By now, the talking points are familiar regarding Right to Work legislation.
Advocates say that it is purely about the right for workers to labor while maintaining the final say in whether they will be in a union or not.
Unions say Right-to-Work legislation will destroy members and, eventually therefore, the rights of all workers.
So how's it worked in two battleground states - Indiana and Michigan where Right-to-Work legislation was passed in recent years?
In Indiana, before 2012 when the legislation was passed, the AFL-CIO was losing members at a record-setting pace. Since then, Indiana has seen 3,000 new union members join, along with the same number of non-union members.
In Michigan, where the legislation passed the same year, unions claimed it would cause a freefall in wages. Since it passed, Michigan's per-capita personal income has increased from $38,291 to $39,215, according to the U.S. Department of Commerce's Bureau of Economic Analysis. That increase was the ninth highest in the nation.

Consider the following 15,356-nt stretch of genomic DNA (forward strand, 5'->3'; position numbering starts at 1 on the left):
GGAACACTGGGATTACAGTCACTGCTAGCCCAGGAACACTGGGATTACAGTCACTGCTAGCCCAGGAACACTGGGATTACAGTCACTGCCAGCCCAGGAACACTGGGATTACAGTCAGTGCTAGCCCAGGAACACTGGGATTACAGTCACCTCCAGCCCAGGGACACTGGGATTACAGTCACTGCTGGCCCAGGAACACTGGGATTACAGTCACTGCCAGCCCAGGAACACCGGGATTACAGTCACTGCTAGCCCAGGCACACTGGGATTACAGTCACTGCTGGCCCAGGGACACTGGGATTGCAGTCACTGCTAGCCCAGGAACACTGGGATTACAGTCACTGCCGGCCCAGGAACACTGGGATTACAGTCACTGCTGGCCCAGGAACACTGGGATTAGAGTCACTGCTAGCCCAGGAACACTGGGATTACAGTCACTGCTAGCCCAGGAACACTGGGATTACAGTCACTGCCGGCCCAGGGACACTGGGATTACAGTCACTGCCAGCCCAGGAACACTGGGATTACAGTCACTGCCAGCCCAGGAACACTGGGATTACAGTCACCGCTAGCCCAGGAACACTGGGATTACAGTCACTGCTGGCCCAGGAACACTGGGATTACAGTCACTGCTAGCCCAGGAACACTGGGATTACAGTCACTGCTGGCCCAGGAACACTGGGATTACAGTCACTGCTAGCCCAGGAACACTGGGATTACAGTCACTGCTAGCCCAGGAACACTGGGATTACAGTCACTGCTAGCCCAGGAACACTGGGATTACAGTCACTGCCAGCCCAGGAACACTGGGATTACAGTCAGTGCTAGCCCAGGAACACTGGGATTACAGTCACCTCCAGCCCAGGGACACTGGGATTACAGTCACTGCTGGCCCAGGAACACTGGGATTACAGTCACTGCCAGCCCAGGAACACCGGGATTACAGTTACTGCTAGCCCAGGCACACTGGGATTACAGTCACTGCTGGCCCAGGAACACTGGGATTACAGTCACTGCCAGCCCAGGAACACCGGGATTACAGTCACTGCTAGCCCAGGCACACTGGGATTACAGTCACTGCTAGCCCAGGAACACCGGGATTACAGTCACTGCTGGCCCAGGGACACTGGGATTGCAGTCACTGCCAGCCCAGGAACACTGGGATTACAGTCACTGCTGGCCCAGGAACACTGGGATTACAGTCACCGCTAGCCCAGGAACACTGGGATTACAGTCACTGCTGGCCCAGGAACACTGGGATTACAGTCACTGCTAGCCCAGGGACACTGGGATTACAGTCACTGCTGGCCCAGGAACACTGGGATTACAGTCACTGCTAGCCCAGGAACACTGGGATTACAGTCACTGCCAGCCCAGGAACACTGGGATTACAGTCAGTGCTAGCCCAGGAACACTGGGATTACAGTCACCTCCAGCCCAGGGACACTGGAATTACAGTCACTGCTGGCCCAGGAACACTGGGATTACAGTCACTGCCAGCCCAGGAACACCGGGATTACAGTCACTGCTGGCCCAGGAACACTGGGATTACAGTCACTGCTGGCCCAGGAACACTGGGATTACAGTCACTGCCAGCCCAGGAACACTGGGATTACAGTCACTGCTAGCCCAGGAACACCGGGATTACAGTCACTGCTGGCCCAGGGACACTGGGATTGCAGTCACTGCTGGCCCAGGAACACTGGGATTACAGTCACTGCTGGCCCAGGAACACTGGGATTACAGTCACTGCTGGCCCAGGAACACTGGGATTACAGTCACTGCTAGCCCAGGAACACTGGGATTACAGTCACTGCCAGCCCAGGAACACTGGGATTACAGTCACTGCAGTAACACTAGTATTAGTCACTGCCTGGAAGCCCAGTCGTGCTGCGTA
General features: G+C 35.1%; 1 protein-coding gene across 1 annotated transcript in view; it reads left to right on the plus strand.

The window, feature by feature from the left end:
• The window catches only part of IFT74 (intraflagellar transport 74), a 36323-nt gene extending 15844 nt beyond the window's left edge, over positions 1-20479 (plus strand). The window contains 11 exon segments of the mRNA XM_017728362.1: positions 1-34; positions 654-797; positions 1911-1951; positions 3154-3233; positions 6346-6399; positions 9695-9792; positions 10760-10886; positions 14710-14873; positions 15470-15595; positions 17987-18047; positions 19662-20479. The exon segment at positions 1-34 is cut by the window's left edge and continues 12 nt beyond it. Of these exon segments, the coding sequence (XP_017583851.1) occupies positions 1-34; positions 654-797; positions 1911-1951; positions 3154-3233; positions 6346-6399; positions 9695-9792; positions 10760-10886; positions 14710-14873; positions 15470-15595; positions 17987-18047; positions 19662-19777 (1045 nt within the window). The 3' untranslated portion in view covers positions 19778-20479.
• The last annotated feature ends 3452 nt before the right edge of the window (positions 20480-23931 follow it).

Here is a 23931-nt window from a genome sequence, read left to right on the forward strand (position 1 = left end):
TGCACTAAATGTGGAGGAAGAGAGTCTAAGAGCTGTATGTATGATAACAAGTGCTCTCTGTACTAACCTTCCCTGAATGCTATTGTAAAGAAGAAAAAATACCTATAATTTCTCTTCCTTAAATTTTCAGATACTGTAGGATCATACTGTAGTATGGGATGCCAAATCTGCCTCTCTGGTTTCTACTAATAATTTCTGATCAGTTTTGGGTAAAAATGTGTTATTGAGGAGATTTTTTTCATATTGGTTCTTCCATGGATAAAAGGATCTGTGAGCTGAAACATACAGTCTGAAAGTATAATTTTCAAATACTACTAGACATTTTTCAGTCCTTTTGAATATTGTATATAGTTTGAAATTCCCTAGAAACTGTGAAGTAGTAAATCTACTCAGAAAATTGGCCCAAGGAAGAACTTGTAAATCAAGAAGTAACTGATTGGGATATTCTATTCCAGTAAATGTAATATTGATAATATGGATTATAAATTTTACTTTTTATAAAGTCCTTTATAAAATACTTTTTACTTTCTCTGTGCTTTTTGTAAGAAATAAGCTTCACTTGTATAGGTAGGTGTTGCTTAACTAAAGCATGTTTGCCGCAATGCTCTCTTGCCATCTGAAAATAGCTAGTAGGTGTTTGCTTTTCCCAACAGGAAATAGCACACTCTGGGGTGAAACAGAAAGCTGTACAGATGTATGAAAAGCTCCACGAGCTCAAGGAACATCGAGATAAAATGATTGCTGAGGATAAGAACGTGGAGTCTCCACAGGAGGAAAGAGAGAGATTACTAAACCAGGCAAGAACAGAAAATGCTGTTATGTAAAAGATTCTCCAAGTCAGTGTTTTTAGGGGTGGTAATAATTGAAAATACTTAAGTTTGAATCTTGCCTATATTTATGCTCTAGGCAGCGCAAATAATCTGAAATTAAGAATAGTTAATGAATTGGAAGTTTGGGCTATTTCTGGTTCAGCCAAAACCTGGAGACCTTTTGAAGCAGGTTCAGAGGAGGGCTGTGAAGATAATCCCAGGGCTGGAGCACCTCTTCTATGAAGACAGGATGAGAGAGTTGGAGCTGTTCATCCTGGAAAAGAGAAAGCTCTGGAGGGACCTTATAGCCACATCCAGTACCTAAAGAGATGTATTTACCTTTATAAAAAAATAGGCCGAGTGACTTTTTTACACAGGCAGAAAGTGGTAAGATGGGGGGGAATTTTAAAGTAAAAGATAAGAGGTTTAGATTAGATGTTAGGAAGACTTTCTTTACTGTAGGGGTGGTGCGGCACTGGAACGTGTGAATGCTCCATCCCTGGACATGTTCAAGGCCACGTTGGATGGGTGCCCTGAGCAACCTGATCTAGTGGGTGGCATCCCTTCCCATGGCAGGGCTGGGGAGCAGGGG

Those are the facts. Right to Work legislation doesn't kill unions or wages.
In Pennsylvania, where's it's being debated, a recent poll showed more than 80 percent thing workers should have the right to decide, without force or penalty, whether to join or leave a labor union.
To the foot-dragging lawmakers who are keeping Right-to-Work legislation from passing, we ask how many hot button issues 4 of 5 Pennsylvanians agree on. None that we know of.
It's time, this fall, for the state Legislature to approve overdue Right-to-Work legislation.